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A second wave of Arab Spring

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Mohammad Fadhel Al Obaidly

Advisor, Public Opinion Research Center

Tag: Public Opinion
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The veteran Iranian writer, Amir Taheri, writing in Alsharq Alawsat on January 4 wondered: If 2012 was the Arabic version of 1848 in Europe as many observers think, will 2013 be the Arabic version of 1852 which witnessed military coups in Europe?

In fact, Taheri was not the first to raise that question. The similarity between the European Spring in 1848 and the Arab Spring in 2011 is big enough to say that history is repeating itself, but its also possible that the second time around, it might alter course. 

Revolution against tyranny is the main common denominator in both springs. Both attracted different social classes in the struggle against tyranny. In Europe, it was the emerging middle-class, working class and hungry farmers behind the 1848 revolution, but at the end, it was the emerging bourgeoisie who took all the gains the revolutions brought.

And while deterioration of agricultural products and famine in some European countries motivated the revolutions at the time, the global economic crises were just a sign of despair. Chronic problems such as increasing unemployment, poverty and corruption were the destiny of millions of Arabs in 2011.

Somehow, the same happened in the Arab world when the gains went to those who did not spark the revolutions, but joined it later.

This comparison and the speculations of military coups and turmoil might be right.  Many see the revolutions in many Arab countries kidnapped by Islamists who are in the process of establishing new dictatorships. Many observers think that the army, in Tunis and Egypt for instance, might be the only hope to stop an escalation in division because the other social/political powers such as liberals and left are still weak.

This might be true, but such analysis overlooks a major element in the equation of Arab Spring: The youth -- the new generations in Tunis and Egypt and elsewhere who sparked the revolutions.

Basically, the Arab Spring is a revolution of the urban middle-class. While Mohammad Al Bu Azizi immolated himself in Sidi Bu Zaid in the south, the protests came from youth in the capital, Tunis, not from the impoverished countryside. 

In Egypt, it was those young men and women mainly from middle-class, who gathered in Tahrir Square on January 25, 2011, not poor farmers or factory workers or members of political parties ... A generation inspired by rap music more than ideology, one that was more open-minded and liberal  which is why the opponents in both countries Tunisia and Egypt stained them as a generation of obscenity.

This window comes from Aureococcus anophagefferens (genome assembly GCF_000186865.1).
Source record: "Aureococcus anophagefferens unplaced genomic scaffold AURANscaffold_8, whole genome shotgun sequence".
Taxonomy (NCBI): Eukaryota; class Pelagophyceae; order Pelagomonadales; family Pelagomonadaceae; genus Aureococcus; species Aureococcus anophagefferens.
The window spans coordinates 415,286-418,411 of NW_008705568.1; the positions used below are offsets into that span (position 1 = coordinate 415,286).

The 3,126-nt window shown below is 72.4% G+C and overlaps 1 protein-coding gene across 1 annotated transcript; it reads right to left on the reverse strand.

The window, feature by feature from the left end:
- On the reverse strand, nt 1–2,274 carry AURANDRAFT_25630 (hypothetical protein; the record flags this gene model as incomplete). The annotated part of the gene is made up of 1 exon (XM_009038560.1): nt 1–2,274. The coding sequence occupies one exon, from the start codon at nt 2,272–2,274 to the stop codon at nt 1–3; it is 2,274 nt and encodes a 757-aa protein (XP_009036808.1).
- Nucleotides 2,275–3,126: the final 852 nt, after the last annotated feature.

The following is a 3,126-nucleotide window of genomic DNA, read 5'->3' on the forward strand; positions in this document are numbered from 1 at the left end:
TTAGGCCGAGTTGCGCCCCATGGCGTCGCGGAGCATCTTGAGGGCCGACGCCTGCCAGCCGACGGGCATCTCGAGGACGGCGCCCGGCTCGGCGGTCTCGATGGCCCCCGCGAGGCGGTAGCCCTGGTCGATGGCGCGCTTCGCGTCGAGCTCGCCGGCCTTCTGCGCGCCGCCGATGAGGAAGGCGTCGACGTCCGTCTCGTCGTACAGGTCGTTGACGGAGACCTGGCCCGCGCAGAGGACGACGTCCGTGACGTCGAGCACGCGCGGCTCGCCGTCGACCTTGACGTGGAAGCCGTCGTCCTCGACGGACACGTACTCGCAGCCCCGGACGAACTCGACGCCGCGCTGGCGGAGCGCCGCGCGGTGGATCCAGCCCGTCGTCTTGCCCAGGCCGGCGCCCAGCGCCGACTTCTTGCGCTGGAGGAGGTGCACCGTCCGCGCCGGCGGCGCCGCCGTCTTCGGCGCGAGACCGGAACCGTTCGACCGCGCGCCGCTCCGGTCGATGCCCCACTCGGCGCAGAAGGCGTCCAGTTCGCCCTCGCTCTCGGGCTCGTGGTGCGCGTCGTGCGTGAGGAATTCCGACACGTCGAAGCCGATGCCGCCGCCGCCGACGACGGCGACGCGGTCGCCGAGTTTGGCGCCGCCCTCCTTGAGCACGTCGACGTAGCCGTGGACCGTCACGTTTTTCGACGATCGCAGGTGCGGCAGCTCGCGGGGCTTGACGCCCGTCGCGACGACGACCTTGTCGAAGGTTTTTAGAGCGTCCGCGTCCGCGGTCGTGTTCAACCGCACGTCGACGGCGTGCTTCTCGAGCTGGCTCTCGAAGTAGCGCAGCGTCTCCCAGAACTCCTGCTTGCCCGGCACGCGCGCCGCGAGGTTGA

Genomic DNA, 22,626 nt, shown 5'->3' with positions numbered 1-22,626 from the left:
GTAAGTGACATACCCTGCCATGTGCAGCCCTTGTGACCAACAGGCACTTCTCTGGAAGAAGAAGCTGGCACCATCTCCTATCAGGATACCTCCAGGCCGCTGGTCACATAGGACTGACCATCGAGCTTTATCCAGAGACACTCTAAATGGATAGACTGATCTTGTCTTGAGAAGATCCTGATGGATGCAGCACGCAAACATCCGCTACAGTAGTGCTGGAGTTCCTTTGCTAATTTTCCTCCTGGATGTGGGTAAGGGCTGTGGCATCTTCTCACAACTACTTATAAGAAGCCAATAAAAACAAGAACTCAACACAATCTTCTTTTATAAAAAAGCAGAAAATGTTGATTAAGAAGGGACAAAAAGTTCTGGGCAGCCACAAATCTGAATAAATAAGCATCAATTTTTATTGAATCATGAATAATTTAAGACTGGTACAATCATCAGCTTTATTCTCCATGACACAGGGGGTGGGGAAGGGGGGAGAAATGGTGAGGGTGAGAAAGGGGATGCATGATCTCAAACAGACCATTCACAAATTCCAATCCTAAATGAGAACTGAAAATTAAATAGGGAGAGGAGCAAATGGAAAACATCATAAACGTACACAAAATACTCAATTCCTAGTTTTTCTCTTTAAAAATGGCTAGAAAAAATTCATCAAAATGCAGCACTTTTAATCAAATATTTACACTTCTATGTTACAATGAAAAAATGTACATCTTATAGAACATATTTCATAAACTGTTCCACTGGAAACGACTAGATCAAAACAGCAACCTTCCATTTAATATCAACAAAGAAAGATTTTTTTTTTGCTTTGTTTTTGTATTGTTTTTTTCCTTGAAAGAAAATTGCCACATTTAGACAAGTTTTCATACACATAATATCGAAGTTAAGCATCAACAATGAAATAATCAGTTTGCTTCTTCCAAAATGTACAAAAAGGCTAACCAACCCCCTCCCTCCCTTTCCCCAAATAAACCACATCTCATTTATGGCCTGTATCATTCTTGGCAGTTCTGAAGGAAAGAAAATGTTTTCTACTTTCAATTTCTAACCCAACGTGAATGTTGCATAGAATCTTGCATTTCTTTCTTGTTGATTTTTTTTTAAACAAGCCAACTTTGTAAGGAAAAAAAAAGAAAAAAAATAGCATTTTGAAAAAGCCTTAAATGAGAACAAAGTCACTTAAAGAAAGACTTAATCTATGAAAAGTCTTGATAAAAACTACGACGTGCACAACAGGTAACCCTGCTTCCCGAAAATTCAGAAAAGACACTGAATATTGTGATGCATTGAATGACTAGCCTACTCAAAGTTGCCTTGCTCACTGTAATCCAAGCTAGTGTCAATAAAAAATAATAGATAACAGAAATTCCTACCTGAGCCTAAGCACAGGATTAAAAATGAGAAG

Youth represent between a quarter and one third of the population in the countries of the Arab Spring and other Arab countries, but it is not only demography that will keep the motivation for revolution alive.  It is also economy and politics.

The Islamists who gained power by the ballot box do not have their own socio-economic model for development and have less sense of social justice. They are on their way to establish ideological dictatorships.  Meanwhile, history has shown ideology to fail all over the world. In Tunisia and Egypt, in particular, Islamists show clearly that they have not learnt from human history; they have, in fact, become isolated in their own ideological dreams. The battle over the new constitution in Egypt revealed that Islamists were pining to force the entire country to fit their ideological myths. For them, political authority is just a necessary means for coercion.

This will not only push the young generations to line up against Islamists.  It will also draw in the older generations who struggled for decades to get rid of tyranny, especially the urban middle class. Yet the Islamists rely on the large numbers of people who are influenced by religion. For those people, social and political liberties or freedom of expression or even bad economic policies might not be enough to cause revolt against Islamists or topple them at the ballot box.

At this point, we may be facing a major reality in the Arab countries:  the long-lasting bitter struggle against modernity in Arab societies. The same struggle has influenced the Arab world since the 18th century. No wonder many would say that the rule of Islamists is a defeat for modernisation.

It is another chapter in the long-lasting battle which pushed Arab countries to a state of schizophrenia and the Arab Spring was the first stage in a long struggle to recover from this condition. In this battle, young Arab generations will take the lead. They sparked it, they sacrificed, and most importantly they are the real strong social power who will bear the burden of the new tyranny

Originally published in Gulf News January 7 2013

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